Let me give a bit of insight from how we do mesh reading/writing in
parallel in Sierra....
What we do, is partition the mesh _offline_ first. Then, when we
start the program, each processor reads only it's mesh file. This is
advantageous because you can find some large memory machine to do the
partitioning on... and then run on a cluster where each node has a
small amount of memory.
As for writing... it's the same. Each node writes out it's portion of
the solution... then, after the simulation is finished you can bring
those solutions over to a large memory machine and "concat" them all
together. Again, this means that the machine you solve on never has
to have enough memory to hold the entire mesh.
Now, of course, this definitely has some drawbacks... all the pre-post
processing steps are kind of cumbersome (they can be done
automatically if you ask for it, but there is no way to do it
automatically if your mesh won't fit on the machine), but it does give
some food for thought.
That said, I do like the idea of processor 0 "dishing out" processor
sized chunks at a time. But, I'm not sure how it would decide what a
processor sized chunk is... or how it would figure out what a good
pattern for dishing out the chunks would be. This is the job of
metis/parmetis... so either we need to use Metis offline _first_ to
get an original splitting (like Sierra), or we're going to have to
dish out all of the chunks and then call Parmetis to do a better
partitioning... and then do a lot of crazy communication to get the
mesh situated correctly. Both ways have their drawbacks.
BTW: Parmetis is exactly what it says it is... _Par_metis. It is
supposed to work in parallel on parallel meshes...
I also like the idea of a ParallelMesh class that derives from Mesh.
I don't however like the look of either of:
> if (EquationSystems::MeshType == ParallelMesh)
> Or else a partial specialization for
I would like to hope that we could design the ParallelMesh class so
that EquationSystems would _not_ have to know what kind of mesh is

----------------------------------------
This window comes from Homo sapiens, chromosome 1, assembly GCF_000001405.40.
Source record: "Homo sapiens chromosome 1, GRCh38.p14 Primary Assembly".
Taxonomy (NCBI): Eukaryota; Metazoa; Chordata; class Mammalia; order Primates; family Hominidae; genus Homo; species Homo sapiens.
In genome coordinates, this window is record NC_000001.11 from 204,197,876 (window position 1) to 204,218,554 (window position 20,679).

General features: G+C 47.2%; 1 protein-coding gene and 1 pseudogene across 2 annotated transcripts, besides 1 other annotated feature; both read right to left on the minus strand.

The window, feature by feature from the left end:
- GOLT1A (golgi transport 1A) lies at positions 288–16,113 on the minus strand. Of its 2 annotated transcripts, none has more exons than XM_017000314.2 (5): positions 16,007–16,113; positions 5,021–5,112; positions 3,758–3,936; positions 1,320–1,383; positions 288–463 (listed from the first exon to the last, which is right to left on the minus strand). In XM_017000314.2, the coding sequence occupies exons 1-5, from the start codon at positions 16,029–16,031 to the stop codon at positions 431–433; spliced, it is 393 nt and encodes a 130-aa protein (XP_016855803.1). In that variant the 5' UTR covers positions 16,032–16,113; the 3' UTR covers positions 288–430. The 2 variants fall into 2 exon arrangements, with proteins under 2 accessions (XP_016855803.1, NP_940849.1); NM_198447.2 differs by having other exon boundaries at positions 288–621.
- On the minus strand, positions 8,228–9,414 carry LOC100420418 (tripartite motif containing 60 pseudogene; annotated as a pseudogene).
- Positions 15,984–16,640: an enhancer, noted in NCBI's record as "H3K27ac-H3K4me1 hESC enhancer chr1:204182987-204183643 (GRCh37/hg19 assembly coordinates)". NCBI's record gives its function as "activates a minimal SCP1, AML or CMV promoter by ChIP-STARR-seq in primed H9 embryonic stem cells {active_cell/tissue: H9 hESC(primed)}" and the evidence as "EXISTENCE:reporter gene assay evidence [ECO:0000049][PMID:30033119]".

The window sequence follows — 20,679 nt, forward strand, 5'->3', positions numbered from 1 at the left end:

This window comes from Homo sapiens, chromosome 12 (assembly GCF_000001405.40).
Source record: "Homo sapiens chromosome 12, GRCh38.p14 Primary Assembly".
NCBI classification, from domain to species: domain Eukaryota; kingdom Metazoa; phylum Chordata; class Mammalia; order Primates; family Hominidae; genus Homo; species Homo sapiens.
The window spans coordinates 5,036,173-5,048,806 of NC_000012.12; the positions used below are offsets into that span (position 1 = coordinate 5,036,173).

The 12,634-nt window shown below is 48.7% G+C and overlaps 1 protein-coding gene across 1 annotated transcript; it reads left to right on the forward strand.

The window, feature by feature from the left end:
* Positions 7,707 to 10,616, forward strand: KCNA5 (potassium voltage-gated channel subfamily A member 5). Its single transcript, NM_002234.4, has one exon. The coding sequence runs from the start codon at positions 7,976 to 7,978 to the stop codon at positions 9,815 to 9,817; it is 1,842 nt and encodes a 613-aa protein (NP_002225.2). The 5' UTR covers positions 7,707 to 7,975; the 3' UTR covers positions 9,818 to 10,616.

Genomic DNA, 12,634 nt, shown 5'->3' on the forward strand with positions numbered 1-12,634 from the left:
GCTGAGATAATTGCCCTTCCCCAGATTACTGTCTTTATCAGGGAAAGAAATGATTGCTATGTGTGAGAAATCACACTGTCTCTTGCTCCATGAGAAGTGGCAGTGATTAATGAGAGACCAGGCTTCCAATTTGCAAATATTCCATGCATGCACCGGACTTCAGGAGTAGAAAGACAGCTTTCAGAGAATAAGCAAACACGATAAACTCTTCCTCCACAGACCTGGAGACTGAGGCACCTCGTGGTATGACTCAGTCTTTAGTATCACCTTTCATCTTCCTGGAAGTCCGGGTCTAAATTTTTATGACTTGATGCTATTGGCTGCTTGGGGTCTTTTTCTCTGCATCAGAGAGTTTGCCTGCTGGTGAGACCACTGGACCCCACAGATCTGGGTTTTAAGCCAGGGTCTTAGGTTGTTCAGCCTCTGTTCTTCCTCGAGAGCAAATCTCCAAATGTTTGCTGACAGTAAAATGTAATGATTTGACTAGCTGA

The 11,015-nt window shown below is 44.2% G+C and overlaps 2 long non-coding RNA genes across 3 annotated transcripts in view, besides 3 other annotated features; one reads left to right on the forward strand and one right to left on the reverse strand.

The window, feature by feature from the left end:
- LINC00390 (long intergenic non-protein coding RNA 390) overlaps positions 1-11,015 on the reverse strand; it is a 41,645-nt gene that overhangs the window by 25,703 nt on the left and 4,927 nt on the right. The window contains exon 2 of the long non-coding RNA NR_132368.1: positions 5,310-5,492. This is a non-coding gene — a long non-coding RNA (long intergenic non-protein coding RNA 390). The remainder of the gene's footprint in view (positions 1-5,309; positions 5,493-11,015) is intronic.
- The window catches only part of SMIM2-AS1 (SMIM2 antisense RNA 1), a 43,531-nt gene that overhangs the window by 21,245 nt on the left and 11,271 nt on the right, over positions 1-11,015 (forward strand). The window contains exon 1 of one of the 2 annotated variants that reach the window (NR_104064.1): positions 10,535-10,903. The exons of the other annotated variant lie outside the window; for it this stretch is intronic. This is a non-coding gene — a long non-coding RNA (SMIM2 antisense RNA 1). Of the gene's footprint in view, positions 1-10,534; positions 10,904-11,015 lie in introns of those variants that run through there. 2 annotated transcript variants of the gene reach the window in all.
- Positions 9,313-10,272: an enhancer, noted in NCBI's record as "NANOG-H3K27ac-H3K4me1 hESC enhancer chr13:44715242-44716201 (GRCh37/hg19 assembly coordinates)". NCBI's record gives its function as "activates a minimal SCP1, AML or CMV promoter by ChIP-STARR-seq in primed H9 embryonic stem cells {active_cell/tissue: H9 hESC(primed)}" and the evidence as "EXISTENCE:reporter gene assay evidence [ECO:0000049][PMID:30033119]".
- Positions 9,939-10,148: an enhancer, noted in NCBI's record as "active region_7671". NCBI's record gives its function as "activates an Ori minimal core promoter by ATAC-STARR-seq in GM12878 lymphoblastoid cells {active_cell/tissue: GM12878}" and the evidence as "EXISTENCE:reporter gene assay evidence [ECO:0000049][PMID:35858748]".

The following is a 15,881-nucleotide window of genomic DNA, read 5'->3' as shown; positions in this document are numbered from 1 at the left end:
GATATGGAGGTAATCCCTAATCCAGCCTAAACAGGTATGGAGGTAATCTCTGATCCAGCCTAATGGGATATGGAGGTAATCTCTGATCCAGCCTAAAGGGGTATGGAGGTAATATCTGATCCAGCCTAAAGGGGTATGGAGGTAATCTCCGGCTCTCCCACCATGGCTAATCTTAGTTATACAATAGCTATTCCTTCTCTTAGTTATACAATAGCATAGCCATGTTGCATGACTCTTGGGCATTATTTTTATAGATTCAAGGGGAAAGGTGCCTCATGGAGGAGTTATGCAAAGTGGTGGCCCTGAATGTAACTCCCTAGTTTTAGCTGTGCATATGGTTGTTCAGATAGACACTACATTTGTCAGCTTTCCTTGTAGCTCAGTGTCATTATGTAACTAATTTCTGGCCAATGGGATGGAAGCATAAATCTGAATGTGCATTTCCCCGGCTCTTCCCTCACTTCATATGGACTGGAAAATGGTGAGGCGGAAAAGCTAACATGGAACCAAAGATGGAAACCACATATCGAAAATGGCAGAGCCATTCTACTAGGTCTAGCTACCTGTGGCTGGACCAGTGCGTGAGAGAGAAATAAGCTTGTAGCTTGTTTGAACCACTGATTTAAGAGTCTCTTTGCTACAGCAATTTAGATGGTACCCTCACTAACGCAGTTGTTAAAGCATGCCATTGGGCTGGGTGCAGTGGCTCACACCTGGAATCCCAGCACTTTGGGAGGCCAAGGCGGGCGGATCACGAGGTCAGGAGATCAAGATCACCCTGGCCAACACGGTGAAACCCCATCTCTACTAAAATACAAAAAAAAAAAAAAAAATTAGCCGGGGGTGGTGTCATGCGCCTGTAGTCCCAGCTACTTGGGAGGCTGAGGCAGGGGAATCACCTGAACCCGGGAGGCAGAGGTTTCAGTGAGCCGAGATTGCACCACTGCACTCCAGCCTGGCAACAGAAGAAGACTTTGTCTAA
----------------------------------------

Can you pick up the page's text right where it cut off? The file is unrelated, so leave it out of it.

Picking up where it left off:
being used. I believe this should be a major design goal. It still
might mean some changes to EquationSystems, but at the end of the day
EquationSystems should just take a Mesh object, and not care about
BTW - I'm _REALLY_ glad to see this discussion being had... for
reasons I can't divulge at the moment.....
On 7/13/07, John Peterson <peterson@...> wrote:
> Roy Stogner writes:
> > On Thu, 12 Jul 2007, John Peterson wrote:
> > > I think this definitely takes us in the right direction, though I don't
> > > doubt there will be several gotchas even with this first step. We should
> > > also think about meshes which can't fit on a single processor...
> > >
> > > Such a mesh would be ungainly (how would we store it, multiple
> > > data files?) but you can certainly build_square() something which
> > > is too large for a single CPU, and it would be cool if that eventually
> > > worked in parallel w/o ever having to store the whole thing on 1 CPU.
> > Absolutely.
> Oh, and I forgot to mention, even if your mesh *is* small enough to fit
> on 1 CPU (i.e. you can successfully open the mesh file and read it all in)
> it may be too big for 16 copies to fit, supposing you are running on
> some kind of quad-quad box. I don't think fewer cores are coming back
> in style any time soon.
> > I think Ben's got the right idea about storage (even though it makes
> > Mesh::read() tricky, since we'd have to make multiple passes to avoid
> > reading in too many elements/nodes at once). What worries me about
> > meshes too big to fit on one node is repartitioning. Will Parmetis
> > work that way? The space-filling-curve repartitioners might be ideal
> > for use in parallel; putting all the elements in some 1D order is easy
> > to do in parallel, and then it's easy to negotiate which processors
> > get which elements.
> I believe parmetis is designed to handle partitioning in parallel (based
> on the name only, I haven't tried it). So it should work if we read in
> a chunk of elements, send that out to a processor, and repeat until we've
> read them all in. Then a "real" partitioner could partition them correctly,
> incurring additional communication overhead of course.
> We also implemented a parallel sort algorithm some years back (I have this
> code somewhere, I'm sure) which would probably allow the space-filling curve
> partitioning you suggest.
> This SF.net email is sponsored by DB2 Express
> Download DB2 Express C - the FREE version of DB2 express and take
> control of your XML. No limits. Just data. Click to get it now.
> Libmesh-devel mailing list